'At Kenmore there was a vacancy of nearly three years after May 1843 (the Disruption), but under the influence of the Marquis of Breadalbane, able ministers were brought to supply the pulpit, and Mr. Sinclair, on entering on his labours in the spring of 1846, had " abundant evidence " that the preaching had been blest to not a few of the people. The first communion in the summer of 1840 was a precious and refreshing season — a time of revival. "So was the next communion in the winter following. In particular, on the Sabbath, and during a powerful and affecting address in Gaelic by the late Mr M'Rae of Knockbain, there was an impression so deep and general that it has left its memories to this day  in the hearts of the people."'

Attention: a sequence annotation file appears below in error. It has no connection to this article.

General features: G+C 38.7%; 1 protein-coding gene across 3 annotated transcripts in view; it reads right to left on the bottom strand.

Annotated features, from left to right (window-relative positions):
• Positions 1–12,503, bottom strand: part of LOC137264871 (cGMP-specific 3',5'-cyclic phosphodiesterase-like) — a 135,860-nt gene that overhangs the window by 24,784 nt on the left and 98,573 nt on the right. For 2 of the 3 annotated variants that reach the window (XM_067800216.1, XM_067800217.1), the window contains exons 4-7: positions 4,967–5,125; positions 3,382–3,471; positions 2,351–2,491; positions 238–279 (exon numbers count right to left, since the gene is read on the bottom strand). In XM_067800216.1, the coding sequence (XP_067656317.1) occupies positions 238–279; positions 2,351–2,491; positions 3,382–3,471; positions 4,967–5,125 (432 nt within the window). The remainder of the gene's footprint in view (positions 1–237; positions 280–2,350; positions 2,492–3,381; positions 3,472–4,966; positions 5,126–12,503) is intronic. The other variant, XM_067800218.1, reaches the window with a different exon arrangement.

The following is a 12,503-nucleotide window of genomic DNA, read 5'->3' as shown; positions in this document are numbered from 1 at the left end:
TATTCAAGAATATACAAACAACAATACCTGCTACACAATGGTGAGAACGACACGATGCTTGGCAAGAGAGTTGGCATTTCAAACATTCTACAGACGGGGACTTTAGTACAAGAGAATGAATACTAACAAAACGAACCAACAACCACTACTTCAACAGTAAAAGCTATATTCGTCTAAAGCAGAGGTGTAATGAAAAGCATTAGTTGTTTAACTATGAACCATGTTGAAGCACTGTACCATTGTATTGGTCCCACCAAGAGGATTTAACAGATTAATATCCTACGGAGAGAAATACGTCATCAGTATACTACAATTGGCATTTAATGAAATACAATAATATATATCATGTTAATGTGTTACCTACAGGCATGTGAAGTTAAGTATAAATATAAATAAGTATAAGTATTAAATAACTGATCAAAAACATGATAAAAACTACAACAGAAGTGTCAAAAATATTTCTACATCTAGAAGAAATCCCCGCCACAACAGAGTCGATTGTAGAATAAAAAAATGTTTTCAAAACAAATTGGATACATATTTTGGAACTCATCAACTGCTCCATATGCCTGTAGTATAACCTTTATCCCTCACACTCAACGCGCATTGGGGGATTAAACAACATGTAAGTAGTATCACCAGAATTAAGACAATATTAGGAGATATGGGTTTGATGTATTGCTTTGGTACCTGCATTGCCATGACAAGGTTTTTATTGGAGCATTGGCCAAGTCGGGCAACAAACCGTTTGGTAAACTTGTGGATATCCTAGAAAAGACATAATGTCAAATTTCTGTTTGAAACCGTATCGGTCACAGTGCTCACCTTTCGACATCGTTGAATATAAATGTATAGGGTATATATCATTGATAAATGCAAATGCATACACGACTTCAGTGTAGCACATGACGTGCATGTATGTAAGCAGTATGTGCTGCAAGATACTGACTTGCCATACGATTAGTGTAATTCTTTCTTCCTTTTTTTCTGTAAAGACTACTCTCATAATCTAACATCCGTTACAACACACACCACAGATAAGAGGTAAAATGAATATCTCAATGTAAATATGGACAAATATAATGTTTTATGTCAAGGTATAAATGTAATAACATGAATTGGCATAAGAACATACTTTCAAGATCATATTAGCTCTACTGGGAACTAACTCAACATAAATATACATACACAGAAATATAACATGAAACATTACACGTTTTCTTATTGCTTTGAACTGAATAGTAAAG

'Annals of the Disruption', by Brown, page 750.
I do not know where the communion took place.